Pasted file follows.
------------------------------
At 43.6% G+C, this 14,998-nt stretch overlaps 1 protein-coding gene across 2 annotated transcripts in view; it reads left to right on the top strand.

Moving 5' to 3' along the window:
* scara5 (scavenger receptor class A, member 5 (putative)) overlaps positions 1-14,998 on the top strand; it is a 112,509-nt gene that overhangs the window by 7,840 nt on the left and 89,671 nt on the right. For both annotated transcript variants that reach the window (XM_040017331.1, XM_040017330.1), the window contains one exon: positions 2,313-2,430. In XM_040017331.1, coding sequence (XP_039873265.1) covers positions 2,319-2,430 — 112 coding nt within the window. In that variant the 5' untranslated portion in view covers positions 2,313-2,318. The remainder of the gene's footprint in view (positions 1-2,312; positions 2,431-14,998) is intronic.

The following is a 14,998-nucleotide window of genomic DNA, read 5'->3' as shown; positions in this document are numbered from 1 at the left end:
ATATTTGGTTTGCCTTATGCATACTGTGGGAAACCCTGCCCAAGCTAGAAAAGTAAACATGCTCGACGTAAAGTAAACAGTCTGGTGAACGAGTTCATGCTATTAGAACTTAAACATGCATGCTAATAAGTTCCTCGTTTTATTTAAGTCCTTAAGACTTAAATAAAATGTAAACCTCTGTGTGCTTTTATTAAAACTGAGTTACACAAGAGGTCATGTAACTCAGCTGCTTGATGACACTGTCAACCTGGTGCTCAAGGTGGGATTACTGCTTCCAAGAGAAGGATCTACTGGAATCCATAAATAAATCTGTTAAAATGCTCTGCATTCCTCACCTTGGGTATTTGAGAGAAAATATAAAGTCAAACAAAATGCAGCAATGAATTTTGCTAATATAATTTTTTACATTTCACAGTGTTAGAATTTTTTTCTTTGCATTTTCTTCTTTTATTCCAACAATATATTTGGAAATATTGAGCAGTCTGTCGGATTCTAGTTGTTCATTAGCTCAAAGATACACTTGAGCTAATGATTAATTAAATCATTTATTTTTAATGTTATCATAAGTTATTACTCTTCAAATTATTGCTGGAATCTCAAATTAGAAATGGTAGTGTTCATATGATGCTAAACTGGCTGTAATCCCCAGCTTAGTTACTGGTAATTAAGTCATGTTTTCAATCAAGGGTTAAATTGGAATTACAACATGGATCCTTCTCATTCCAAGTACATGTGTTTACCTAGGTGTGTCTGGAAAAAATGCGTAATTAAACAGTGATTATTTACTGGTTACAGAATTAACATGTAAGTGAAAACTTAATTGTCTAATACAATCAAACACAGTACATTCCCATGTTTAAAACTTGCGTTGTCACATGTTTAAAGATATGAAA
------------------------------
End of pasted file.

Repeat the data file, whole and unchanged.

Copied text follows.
At 43.6% G+C, this 14,998-nt stretch overlaps 1 protein-coding gene across 2 annotated transcripts in view; it reads left to right on the top strand.

Moving 5' to 3' along the window:
* scara5 (scavenger receptor class A, member 5 (putative)) overlaps positions 1-14,998 on the top strand; it is a 112,509-nt gene that overhangs the window by 7,840 nt on the left and 89,671 nt on the right. For both annotated transcript variants that reach the window (XM_040017331.1, XM_040017330.1), the window contains one exon: positions 2,313-2,430. In XM_040017331.1, coding sequence (XP_039873265.1) covers positions 2,319-2,430 — 112 coding nt within the window. In that variant the 5' untranslated portion in view covers positions 2,313-2,318. The remainder of the gene's footprint in view (positions 1-2,312; positions 2,431-14,998) is intronic.

The following is a 14,998-nucleotide window of genomic DNA, read 5'->3' as shown; positions in this document are numbered from 1 at the left end:
ATATTTGGTTTGCCTTATGCATACTGTGGGAAACCCTGCCCAAGCTAGAAAAGTAAACATGCTCGACGTAAAGTAAACAGTCTGGTGAACGAGTTCATGCTATTAGAACTTAAACATGCATGCTAATAAGTTCCTCGTTTTATTTAAGTCCTTAAGACTTAAATAAAATGTAAACCTCTGTGTGCTTTTATTAAAACTGAGTTACACAAGAGGTCATGTAACTCAGCTGCTTGATGACACTGTCAACCTGGTGCTCAAGGTGGGATTACTGCTTCCAAGAGAAGGATCTACTGGAATCCATAAATAAATCTGTTAAAATGCTCTGCATTCCTCACCTTGGGTATTTGAGAGAAAATATAAAGTCAAACAAAATGCAGCAATGAATTTTGCTAATATAATTTTTTACATTTCACAGTGTTAGAATTTTTTTCTTTGCATTTTCTTCTTTTATTCCAACAATATATTTGGAAATATTGAGCAGTCTGTCGGATTCTAGTTGTTCATTAGCTCAAAGATACACTTGAGCTAATGATTAATTAAATCATTTATTTTTAATGTTATCATAAGTTATTACTCTTCAAATTATTGCTGGAATCTCAAATTAGAAATGGTAGTGTTCATATGATGCTAAACTGGCTGTAATCCCCAGCTTAGTTACTGGTAATTAAGTCATGTTTTCAATCAAGGGTTAAATTGGAATTACAACATGGATCCTTCTCATTCCAAGTACATGTGTTTACCTAGGTGTGTCTGGAAAAAATGCGTAATTAAACAGTGATTATTTACTGGTTACAGAATTAACATGTAAGTGAAAACTTAATTGTCTAATACAATCAAACACAGTACATTCCCATGTTTAAAACTTGCGTTGTCACATGTTTAAAGATATGAAA